When I was six I was once so ill I could barely eat for a week. To compensate, I was given a selection of sugary drinks, which was my first insight into the delight and desperation of choice. I occupied an entire afternoon with continuous laps of sips, going from bright orange to bright pink to bright purple bottles with a steely gazed indulgence.
My enjoyment of this previously untapped nectar was, however, tainted by the fact that while I was drinking one drink, I couldn’t help lusting after a sip of the next. It was voracious and childish greed untamed, the tyranny of which, I realised upon entering Federal Delicatessen, I have yet to escape.
How anyone could read this menu without wanting to eat every, single, thing is beyond me. Although I was at lunch, I wanted breakfast, I wanted Pickled Pork with Poached Eggs, I wanted Buttermilk Blueberry Pancakes with Cinnamon Butter and Strudel…I wanted cherry cola, but I also wanted a cup of Joe, of cocoa, of house-made creaming soda… I wanted it all because it sounded familiar, but mega.
Perhaps this is the result of the accumulation of talent, experience and references Federal Deli draws upon. Inspired by traditional New York Jewish delicatessens, the kind of diner style establishments we’re familiar with from films like When Harry Met Sally, there are also references to Al Brown’s Montreal days – bagels, poutine and an undefinable sense of Canadian casualness that makes the whole place ooze authenticity.
Which is good, because the words ‘New York’ and ‘diner’ can instantly evoke a pastiche of Elvis posters and gaudy ice cream colours that are subtly avoided at the Fed. Al said he wanted to be able to dress someone up in period costume, sit them in the centre of the interior and take a black and white photograph that could have easily been taken 80 years ago. And he’s succeeded; everything from the uniforms to the menu racks have been researched and replicated to an incredibly historically accurate degree. Even the staff seem to exude a charm that’s of another age.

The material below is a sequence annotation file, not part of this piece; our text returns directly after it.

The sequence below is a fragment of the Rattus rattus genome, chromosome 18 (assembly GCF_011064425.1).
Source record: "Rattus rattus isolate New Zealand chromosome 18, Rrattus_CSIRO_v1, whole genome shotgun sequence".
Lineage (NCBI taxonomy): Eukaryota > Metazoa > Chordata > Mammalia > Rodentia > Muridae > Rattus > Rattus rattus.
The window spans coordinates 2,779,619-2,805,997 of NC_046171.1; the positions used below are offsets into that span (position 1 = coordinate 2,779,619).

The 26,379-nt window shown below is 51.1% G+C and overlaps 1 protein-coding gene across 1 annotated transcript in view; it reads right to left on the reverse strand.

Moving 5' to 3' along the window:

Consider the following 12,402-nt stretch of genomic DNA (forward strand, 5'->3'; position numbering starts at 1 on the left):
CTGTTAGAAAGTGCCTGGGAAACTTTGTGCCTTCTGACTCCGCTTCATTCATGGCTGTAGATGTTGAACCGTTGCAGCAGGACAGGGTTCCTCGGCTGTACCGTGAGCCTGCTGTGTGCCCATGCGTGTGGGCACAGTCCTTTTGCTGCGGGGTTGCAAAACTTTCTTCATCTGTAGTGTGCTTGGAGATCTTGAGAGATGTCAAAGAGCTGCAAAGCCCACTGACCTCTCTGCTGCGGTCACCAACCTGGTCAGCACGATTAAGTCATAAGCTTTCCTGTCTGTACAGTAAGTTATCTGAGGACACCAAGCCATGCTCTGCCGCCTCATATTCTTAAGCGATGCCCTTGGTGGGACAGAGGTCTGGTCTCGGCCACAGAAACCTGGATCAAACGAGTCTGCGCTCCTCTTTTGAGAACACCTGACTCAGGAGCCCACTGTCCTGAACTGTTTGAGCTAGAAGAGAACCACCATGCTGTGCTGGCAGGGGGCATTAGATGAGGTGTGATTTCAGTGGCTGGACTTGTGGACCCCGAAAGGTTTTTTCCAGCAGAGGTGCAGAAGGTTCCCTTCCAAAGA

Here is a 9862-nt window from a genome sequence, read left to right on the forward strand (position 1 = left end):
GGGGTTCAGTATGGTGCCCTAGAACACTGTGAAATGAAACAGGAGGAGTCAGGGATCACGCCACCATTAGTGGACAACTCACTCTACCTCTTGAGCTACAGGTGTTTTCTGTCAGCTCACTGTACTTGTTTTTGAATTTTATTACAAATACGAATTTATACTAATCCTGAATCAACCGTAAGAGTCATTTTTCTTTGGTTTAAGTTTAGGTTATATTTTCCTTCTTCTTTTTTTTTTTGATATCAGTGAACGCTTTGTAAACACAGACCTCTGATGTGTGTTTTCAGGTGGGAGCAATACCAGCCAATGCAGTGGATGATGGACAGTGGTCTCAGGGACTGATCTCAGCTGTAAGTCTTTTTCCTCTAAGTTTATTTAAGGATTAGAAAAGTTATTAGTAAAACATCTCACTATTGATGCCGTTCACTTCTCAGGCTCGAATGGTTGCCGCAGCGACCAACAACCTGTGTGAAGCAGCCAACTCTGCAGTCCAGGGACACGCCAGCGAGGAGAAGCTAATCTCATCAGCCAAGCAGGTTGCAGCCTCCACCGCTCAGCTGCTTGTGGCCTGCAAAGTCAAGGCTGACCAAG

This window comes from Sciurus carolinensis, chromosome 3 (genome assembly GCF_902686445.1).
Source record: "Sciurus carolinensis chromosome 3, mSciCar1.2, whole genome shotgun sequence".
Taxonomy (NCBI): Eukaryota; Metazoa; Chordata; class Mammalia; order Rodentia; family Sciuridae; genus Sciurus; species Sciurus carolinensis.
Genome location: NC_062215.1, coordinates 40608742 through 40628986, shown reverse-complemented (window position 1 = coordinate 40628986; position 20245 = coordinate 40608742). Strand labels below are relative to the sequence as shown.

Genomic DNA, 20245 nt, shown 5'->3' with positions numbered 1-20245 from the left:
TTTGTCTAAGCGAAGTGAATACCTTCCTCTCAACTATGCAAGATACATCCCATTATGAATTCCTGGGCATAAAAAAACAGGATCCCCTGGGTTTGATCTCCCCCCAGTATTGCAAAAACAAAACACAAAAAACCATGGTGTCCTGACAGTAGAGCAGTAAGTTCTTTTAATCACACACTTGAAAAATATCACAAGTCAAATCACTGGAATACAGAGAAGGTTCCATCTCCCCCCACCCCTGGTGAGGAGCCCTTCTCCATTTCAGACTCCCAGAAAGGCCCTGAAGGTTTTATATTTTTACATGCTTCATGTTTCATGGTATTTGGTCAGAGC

But back to the menu. It reads so well, and when your eyes look up from the page, the words translate into some of the most delicious food imaginable, which is unsurprising when you discover Depot extraordinaire Kyle Street and team are also behind it. My favourite was a fresh, bitter and sweet salad atop a bed of beautifully pickled ox tongue. Bitter cress and witloof were offset with the sweetness of tuna mayo and sour bursts of caperberry.
It was a million miles away from the carby dishes you might typically associate with diner style eating, which of course there are plenty of, in indulgent, comforting abundance. We decided that the matzo ball soup made with Best Ugly Bagels was the cheapest doctor’s appointment you could have at $16. A hearty broth with shredded chicken and vegetables, and doughy dumplings, it’s one of those dishes that even on the first mouthful feels like you’ve had it all your life.
I can feel the six year old me creep back in as I feel guilty about writing a single item at a time, so I simply urge you to go on multiple visits to try everything for yourself.
You could even order everything on the menu in one go and do a six year old continuous lap of bites and sips, this is the kind of place where you wouldn’t be judged. And leave room for pudding – the Banoffee Pie with Popcorn, the Baked Cheesecake, the Chimney Sweep Milkshake – there are no more words…